Science for a Blue Planet

Featuring cutting-edge work, discoveries, and challenges of our scientists, our partners, and the larger conservation science community.

Oil Spill Response and Point Blue Deployment

A young Thai-Guatemalan American man with short dark hair and glasses measures a dead oiled Brown Pelican wing as part of a past oil spill documentation process
Point Blue GIS Specialist Dennis Jongsomjit measuring a dead oiled Brown Pelican wing as part of past oil spill work, Point Blue photo

By Mani Oliva, C.E.O.

As you have likely heard by now, on Saturday morning an oil spill occurred off the coast of Huntington Beach in Southern California in which 127,000 gallons of oil leaked into the ocean. This spill, the largest in the area in three decades, has already impacted wildlife and poses significant risk to the birds that depend on habitat in the Talbert Marsh, which the LA Times calls “a critical link along a migratory bird route.”

Point Blue has deployed scientists to collect data from wildlife impacted by oil spills since 1984 and this time is no different. As part of the Oiled Wildlife Care Network, a joint effort of over 40 member organizations, our role is to carefully collect data on each oiled animal recovered in an oil spill–data that will be used to document the impacts of oil spills on wildlife. Among many other observations, we collect data on species, age and sex of the animal, measurements of some animals (to help with identification), when and where it was recovered, and how much of the body is oiled. We also collect evidence of oiling of each animal by taking a photograph and collecting an oil sample. Our long history and strong data collection and data management skills make us a critical part of the recovery process. In 1994, we worked with the California Department of Fish and Wildlife to write the first statewide protocols for oiled wildlife processing.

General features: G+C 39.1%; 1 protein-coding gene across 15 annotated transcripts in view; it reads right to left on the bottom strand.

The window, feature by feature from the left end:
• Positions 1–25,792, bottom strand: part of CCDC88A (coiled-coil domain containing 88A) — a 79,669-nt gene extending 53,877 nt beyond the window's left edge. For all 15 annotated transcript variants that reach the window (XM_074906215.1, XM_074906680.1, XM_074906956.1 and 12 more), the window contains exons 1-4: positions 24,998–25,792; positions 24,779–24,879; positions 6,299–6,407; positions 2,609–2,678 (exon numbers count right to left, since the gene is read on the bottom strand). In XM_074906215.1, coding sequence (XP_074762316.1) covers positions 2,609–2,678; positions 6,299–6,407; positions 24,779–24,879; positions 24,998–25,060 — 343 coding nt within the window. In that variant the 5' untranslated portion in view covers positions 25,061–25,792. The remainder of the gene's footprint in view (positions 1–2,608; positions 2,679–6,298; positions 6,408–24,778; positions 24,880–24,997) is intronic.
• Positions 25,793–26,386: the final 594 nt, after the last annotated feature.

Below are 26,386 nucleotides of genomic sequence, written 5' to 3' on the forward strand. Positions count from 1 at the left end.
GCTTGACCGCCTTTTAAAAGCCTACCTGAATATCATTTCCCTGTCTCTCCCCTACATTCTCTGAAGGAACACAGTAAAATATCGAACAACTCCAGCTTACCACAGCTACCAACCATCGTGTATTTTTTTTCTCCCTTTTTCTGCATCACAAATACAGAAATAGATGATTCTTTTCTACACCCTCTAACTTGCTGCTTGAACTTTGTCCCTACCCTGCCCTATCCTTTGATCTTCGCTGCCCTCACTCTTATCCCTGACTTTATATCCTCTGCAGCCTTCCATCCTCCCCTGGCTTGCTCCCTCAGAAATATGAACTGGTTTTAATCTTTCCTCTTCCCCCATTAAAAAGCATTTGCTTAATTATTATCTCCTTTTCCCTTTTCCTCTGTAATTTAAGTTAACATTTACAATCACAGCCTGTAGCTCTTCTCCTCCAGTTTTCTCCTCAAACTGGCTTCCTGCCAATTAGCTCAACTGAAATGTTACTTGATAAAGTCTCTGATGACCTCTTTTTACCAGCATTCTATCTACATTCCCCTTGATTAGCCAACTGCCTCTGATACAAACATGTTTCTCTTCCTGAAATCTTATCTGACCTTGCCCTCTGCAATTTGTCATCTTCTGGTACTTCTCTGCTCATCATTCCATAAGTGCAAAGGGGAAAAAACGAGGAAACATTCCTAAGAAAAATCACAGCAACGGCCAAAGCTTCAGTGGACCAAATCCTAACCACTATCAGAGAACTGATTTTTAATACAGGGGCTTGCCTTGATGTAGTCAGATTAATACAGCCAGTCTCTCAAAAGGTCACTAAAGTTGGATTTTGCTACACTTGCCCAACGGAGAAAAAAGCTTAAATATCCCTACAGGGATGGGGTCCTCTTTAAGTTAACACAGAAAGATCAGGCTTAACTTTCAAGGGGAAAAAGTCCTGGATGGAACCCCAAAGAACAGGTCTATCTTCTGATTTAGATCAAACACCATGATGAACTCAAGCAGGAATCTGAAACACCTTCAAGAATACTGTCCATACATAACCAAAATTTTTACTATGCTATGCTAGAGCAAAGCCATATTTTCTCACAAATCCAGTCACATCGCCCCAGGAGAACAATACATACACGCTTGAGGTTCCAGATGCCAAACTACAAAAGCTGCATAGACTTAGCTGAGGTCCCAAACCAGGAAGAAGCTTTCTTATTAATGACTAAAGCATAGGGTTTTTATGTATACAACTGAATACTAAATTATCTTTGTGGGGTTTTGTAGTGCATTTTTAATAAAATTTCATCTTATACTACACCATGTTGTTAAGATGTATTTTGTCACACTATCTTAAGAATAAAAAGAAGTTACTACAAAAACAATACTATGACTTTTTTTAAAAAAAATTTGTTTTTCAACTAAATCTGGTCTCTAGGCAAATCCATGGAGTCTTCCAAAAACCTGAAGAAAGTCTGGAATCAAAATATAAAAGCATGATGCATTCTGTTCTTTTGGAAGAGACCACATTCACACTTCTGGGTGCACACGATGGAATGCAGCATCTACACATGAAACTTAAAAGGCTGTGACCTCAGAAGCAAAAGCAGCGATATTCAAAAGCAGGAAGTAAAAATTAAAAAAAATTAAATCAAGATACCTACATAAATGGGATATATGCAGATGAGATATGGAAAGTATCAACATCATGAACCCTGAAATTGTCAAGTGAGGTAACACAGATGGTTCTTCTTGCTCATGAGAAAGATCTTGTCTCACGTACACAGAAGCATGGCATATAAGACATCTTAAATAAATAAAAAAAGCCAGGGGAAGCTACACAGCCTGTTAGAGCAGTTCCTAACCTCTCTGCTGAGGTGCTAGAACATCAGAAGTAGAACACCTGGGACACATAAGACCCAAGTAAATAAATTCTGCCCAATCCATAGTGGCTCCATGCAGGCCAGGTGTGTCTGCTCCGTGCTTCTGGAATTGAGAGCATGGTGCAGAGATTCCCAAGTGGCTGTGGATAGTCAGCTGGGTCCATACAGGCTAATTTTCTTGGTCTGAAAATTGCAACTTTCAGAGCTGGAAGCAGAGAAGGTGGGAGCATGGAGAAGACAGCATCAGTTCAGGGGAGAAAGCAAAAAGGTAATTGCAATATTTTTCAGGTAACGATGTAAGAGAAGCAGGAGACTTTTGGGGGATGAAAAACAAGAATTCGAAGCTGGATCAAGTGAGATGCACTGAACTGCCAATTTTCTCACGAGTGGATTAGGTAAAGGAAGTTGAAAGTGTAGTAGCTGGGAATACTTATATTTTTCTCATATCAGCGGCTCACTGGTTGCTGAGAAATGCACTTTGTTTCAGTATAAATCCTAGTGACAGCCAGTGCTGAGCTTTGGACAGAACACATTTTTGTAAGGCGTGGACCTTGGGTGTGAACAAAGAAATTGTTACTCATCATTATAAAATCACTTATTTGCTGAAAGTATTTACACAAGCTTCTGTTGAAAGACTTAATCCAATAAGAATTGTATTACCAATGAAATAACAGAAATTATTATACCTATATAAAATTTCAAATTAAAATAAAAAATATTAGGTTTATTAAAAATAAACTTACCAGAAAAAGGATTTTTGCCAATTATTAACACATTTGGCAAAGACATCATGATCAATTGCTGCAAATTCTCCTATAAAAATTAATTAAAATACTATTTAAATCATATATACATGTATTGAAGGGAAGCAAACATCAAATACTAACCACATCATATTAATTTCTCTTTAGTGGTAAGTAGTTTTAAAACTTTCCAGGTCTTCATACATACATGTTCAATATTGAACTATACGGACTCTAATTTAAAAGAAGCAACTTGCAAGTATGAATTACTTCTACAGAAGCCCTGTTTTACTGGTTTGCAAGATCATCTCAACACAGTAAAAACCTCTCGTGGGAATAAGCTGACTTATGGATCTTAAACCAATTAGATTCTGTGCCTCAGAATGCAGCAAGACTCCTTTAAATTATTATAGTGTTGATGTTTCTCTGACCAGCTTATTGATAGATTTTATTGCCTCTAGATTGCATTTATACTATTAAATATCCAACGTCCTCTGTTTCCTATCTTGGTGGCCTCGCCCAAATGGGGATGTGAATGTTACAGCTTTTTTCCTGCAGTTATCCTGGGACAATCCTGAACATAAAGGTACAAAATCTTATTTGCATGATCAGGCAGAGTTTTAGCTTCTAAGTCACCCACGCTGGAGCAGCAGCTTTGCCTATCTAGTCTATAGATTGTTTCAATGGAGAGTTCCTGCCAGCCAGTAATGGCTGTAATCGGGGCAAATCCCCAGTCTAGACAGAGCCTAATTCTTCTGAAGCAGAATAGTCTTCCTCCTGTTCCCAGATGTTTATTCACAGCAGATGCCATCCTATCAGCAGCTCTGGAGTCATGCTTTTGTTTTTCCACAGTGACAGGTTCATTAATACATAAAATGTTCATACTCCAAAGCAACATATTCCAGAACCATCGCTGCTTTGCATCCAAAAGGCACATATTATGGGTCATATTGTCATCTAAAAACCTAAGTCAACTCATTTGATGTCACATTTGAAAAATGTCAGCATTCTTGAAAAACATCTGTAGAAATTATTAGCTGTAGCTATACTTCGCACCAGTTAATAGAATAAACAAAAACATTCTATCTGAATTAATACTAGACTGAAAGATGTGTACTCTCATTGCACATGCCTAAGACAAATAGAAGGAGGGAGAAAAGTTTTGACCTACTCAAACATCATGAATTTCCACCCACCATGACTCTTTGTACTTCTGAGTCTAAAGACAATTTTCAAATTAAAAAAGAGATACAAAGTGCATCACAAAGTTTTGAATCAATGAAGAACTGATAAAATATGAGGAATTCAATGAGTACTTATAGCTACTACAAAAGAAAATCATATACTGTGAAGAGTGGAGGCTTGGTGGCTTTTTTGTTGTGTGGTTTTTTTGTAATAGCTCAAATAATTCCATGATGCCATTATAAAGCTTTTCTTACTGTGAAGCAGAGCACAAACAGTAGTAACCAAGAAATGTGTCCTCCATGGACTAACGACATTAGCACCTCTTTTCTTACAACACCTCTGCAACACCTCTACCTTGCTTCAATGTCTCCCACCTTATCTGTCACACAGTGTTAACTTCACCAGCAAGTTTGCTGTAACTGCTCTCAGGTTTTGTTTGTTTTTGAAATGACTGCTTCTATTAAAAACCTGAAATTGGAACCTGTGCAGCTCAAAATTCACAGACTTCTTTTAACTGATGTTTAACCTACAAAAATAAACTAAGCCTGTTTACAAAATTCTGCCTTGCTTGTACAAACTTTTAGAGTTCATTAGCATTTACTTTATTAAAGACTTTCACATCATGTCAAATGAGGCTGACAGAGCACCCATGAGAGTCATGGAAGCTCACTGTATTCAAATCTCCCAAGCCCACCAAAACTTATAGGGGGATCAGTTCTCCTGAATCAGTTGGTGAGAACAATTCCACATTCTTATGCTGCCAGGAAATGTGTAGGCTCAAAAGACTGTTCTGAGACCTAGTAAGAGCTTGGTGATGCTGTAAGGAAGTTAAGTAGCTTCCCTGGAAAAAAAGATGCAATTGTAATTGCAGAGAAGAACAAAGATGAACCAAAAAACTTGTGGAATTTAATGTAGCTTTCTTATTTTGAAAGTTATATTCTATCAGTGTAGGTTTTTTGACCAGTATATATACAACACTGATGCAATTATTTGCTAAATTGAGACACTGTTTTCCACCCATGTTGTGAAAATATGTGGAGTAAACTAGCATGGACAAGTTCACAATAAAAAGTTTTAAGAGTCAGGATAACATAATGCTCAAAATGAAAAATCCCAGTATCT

The importance of collecting and managing this data cannot be overstated. The data will be used as evidence in a Natural Resource Damage Assessment, a legal process in which the impacts of oil spills are evaluated and the responsible party is required to pay for damages. Much of these funds go to restoration efforts to help affected wildlife populations. While we are not directly involved in the Natural Resource Damage Assessment, the data we help collect can help with restoration. For example, after the Cosco Busan spill in the San Francisco Bay, the settlement provided $30 million for projects to restore injured natural resources and compensate for lost recreational uses.

As I write this, Diana Humple, Avian Ecologist with Point Blue and our lead oil spill responder, is onsite in Southern California and hard at work collecting data. Teams work from sunrise to sunset ensuring data is carefully collected and logged, live animals are handed off to rehabilitation teams, and dead animals are carefully stored. So far, Diana and colleagues have observed affected birds of six species: Brown Pelican, Ruddy Duck, American Coot, Eared Grebe, Sanderling, and Western Grebe. You can find the latest information as it comes in on the OWCN website

Our ability to respond to crises like these and rapidly deploy our team depends on your generous contributions. We thank you for being a part of the Point Blue community and your continued support. If you have any questions about our involvement in this spill, please don’t hesitate to get in touch.